By Melchett Mike
June 28, 2011
“I am always going to fly on Saturdays from now on,” spits my sixty-something neighbour from Maccabim – taking a breather from “my son with the start-up” – on our EasyJet flight from Luton. “It is just so much nicer without the ‘penguins’.”
He uses the word, as so many secular Ashkenazi Israelis do, to describe the charedim (ultra-Orthodox) who so get under their skin. And following a delightfully good-willed twelve days in Ireland – where the only Hebrew I heard was “Nishma metzuyan, nishma Orange” (sounds excellent, sounds like Orange) – I know that I am back in the bosom (and not the ones I like) of our very own sectarians.
I had flown in and out of Kerry Airport (so tiny that, on arrival, I walked straight through baggage reclaim [i.e., without my bag] without realizing what it was) on the Emerald Isle’s west coast, and driven over 1300 (hooting-free) miles in a whistle-stop, largely coastal, tour (clockwise) of the land of my father.
“Will you have a pint?” the landlord enquires of the guy sitting next to me, on my very first evening, in the pub in Dingle. “Oh I think I’ll chance one,” comes the Norm-like reply. And Ireland and I don’t look back.
The Irish are simple (not a pejorative in my book), guileless, cheerful, uncomplaining, content. And we Israelis – Jews even – could learn a lot from them. They are also extremely personable and welcoming (in a way that the English most definitely are not: a similar tour, by an openly Semitic stranger, of towns and pubs across Blighty would likely end in a local infirmary). And my father often recalled how spectators would shout “Take the ball from the Jew boy,” when his brother was playing top flight football in Ireland, without it ever coming across as even remotely threatening.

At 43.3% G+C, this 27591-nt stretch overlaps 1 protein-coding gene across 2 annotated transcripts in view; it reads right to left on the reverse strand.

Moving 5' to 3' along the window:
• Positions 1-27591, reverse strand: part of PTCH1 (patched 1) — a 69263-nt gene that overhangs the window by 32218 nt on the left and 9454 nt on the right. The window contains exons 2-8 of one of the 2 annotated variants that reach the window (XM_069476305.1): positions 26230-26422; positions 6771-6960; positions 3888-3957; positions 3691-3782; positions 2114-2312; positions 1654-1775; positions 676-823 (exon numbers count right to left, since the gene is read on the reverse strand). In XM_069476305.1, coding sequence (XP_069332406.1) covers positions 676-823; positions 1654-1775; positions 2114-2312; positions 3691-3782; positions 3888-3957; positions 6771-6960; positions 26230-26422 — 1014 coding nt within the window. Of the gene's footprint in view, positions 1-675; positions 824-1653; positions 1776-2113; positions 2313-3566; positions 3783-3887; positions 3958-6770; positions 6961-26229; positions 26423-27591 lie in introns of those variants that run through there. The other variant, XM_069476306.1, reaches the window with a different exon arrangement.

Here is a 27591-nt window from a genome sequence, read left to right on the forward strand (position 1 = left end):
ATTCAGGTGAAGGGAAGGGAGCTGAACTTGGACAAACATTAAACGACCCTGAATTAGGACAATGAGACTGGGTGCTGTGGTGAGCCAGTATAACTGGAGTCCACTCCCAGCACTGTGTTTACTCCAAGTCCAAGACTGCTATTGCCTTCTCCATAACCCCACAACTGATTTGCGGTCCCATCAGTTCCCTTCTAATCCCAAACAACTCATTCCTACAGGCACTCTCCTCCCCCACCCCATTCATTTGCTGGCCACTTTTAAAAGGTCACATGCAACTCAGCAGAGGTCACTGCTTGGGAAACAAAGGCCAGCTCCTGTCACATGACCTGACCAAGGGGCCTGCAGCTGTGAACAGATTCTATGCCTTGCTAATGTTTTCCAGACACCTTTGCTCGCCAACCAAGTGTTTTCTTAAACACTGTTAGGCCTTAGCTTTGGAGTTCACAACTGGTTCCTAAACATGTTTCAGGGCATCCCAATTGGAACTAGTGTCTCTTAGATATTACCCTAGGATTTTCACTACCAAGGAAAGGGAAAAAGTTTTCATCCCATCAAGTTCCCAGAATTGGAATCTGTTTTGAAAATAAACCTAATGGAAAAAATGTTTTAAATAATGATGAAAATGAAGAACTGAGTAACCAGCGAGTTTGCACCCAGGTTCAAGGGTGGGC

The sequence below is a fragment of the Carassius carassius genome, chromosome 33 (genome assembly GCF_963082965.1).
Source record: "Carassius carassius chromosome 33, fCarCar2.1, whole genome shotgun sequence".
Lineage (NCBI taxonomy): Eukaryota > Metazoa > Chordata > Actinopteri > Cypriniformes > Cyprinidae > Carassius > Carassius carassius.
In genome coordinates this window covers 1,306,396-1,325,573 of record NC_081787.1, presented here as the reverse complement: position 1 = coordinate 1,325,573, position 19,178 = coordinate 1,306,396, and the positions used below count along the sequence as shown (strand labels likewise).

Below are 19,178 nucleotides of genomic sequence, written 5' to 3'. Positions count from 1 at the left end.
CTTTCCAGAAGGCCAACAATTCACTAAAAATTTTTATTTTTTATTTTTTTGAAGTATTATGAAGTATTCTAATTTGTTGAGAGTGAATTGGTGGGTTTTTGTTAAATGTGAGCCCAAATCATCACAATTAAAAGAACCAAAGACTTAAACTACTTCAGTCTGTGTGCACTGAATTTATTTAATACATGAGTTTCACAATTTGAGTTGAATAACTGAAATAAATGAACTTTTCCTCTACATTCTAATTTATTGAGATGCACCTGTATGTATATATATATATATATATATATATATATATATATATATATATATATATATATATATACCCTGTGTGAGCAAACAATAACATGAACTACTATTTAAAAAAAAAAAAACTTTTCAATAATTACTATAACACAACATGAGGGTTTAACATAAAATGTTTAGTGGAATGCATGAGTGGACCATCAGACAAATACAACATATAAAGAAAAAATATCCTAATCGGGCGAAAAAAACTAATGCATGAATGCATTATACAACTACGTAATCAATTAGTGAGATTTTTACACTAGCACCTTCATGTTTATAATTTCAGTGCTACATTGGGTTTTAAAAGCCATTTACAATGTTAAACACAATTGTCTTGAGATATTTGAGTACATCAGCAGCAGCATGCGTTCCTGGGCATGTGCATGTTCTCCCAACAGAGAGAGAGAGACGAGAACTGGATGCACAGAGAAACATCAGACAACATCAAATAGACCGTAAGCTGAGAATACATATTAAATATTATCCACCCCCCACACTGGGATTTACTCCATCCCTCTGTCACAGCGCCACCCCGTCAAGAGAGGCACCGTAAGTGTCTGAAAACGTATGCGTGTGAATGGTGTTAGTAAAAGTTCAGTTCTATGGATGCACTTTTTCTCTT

There is also a wonderful, unique naivety about the Irish, which – while I can understand my father’s weariness of the Irish joke, portraying its subjects as something less than bright – I would always take over cynicism (except, of course, my own). The following are a selection of Oirishisms encountered during my 12-day stay . . .
First up, the old dear in Listowel (County Clare), who, upon hearing my accent, draws closer to whisper (in spite of there being no one within 50 yards) “We had to leave Birmingham. Too many blacks.” Though she doesn’t appear to see any irony in gushing, not thirty seconds later, “Oooh, it was lovely having Obama here!”
Then there is the driver, in Sligo, who, responding to my request for directions to Donegal, says “Follow me till I go through the last set of lights.” (“Oh yes” is all he can reply, with a sheepish grin, when I enquire how I am to know which are to be his last.)
There is the HSBC staff member in Derry/Londonderry (depending on your denomination), who – in the process of trying to get me to open a new type of account (though not, it would seem, wanting me to hang around for long enough to hear of its benefits) – informs me, in response to my query about the Troubles, and without a hint of mischief, that “The Real IRA are mainly targeting banks these days.”
And the estate agent in Dingle (I spend my last day there, too) who tells me “There are two tiers of stamp duty in Ireland: up to one million Euros, one percent; and, over one million Euros, one percent.” (“You’d better see a solicitor,” he replies, flustered, when I point out that this is really only one tier.)
The most interesting and memorable (and, on its coastline, scenic) leg of my trip is in the north. There is no need for a border between Counties Donegal and Derry, or even a sign welcoming you to Northern Ireland (there is neither), because one immediately knows, from one street to the next – because of the traffic lights, the road signs, and the architecture – that one is back in the UK. And I can’t wait to get my teeth into the conflict that permeated my childhood and youth . . .